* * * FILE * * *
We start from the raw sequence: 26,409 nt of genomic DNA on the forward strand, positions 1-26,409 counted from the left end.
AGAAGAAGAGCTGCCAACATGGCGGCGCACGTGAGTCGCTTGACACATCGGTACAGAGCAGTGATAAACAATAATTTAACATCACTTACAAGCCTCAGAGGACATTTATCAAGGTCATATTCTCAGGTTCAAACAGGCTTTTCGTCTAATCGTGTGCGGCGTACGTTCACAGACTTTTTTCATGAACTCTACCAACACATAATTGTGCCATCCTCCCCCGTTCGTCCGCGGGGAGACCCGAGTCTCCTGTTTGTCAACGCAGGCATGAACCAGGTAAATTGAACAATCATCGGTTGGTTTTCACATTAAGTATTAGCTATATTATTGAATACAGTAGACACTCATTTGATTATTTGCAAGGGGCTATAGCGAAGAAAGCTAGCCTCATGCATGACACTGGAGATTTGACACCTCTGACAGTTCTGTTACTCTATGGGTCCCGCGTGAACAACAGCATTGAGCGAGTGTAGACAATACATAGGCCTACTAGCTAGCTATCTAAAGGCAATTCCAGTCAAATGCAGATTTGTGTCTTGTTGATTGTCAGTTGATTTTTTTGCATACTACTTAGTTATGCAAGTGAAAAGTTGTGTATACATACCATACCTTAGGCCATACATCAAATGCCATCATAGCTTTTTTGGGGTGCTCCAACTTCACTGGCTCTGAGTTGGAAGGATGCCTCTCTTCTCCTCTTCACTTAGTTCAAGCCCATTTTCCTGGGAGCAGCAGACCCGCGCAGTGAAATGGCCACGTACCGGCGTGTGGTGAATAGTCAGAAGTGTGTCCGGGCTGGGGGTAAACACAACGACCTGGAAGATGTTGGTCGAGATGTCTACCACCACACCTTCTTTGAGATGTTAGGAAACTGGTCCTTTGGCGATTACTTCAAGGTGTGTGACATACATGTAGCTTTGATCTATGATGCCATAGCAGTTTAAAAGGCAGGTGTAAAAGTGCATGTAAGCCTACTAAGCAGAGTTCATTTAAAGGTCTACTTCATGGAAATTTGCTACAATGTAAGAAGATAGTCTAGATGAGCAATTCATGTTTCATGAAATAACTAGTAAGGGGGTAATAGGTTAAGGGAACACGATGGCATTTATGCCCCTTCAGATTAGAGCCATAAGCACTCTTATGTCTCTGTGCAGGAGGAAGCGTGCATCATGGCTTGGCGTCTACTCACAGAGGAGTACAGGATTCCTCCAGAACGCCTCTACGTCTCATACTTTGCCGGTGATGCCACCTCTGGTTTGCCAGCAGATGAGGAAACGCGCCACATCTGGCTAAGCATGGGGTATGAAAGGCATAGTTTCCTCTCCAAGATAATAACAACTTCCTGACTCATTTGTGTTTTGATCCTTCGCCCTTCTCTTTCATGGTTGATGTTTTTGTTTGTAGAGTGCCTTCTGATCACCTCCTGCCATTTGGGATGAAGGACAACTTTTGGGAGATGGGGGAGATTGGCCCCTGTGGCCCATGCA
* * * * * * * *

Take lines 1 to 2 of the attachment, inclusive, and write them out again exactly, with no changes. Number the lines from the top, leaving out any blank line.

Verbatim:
We start from the raw sequence: 26,409 nt of genomic DNA on the forward strand, positions 1-26,409 counted from the left end.
AGAAGAAGAGCTGCCAACATGGCGGCGCACGTGAGTCGCTTGACACATCGGTACAGAGCAGTGATAAACAATAATTTAACATCACTTACAAGCCTCAGAGGACATTTATCAAGGTCATATTCTCAGGTTCAAACAGGCTTTTCGTCTAATCGTGTGCGGCGTACGTTCACAGACTTTTTTCATGAACTCTACCAACACATAATTGTGCCATCCTCCCCCGTTCGTCCGCGGGGAGACCCGAGTCTCCTGTTTGTCAACGCAGGCATGAACCAGGTAAATTGAACAATCATCGGTTGGTTTTCACATTAAGTATTAGCTATATTATTGAATACAGTAGACACTCATTTGATTATTTGCAAGGGGCTATAGCGAAGAAAGCTAGCCTCATGCATGACACTGGAGATTTGACACCTCTGACAGTTCTGTTACTCTATGGGTCCCGCGTGAACAACAGCATTGAGCGAGTGTAGACAATACATAGGCCTACTAGCTAGCTATCTAAAGGCAATTCCAGTCAAATGCAGATTTGTGTCTTGTTGATTGTCAGTTGATTTTTTTGCATACTACTTAGTTATGCAAGTGAAAAGTTGTGTATACATACCATACCTTAGGCCATACATCAAATGCCATCATAGCTTTTTTGGGGTGCTCCAACTTCACTGGCTCTGAGTTGGAAGGATGCCTCTCTTCTCCTCTTCACTTAGTTCAAGCCCATTTTCCTGGGAGCAGCAGACCCGCGCAGTGAAATGGCCACGTACCGGCGTGTGGTGAATAGTCAGAAGTGTGTCCGGGCTGGGGGTAAACACAACGACCTGGAAGATGTTGGTCGAGATGTCTACCACCACACCTTCTTTGAGATGTTAGGAAACTGGTCCTTTGGCGATTACTTCAAGGTGTGTGACATACATGTAGCTTTGATCTATGATGCCATAGCAGTTTAAAAGGCAGGTGTAAAAGTGCATGTAAGCCTACTAAGCAGAGTTCATTTAAAGGTCTACTTCATGGAAATTTGCTACAATGTAAGAAGATAGTCTAGATGAGCAATTCATGTTTCATGAAATAACTAGTAAGGGGGTAATAGGTTAAGGGAACACGATGGCATTTATGCCCCTTCAGATTAGAGCCATAAGCACTCTTATGTCTCTGTGCAGGAGGAAGCGTGCATCATGGCTTGGCGTCTACTCACAGAGGAGTACAGGATTCCTCCAGAACGCCTCTACGTCTCATACTTTGCCGGTGATGCCACCTCTGGTTTGCCAGCAGATGAGGAAACGCGCCACATCTGGCTAAGCATGGGGTATGAAAGGCATAGTTTCCTCTCCAAGATAATAACAACTTCCTGACTCATTTGTGTTTTGATCCTTCGCCCTTCTCTTTCATGGTTGATGTTTTTGTTTGTAGAGTGCCTTCTGATCACCTCCTGCCATTTGGGATGAAGGACAACTTTTGGGAGATGGGGGAGATTGGCCCCTGTGGCCCATGCA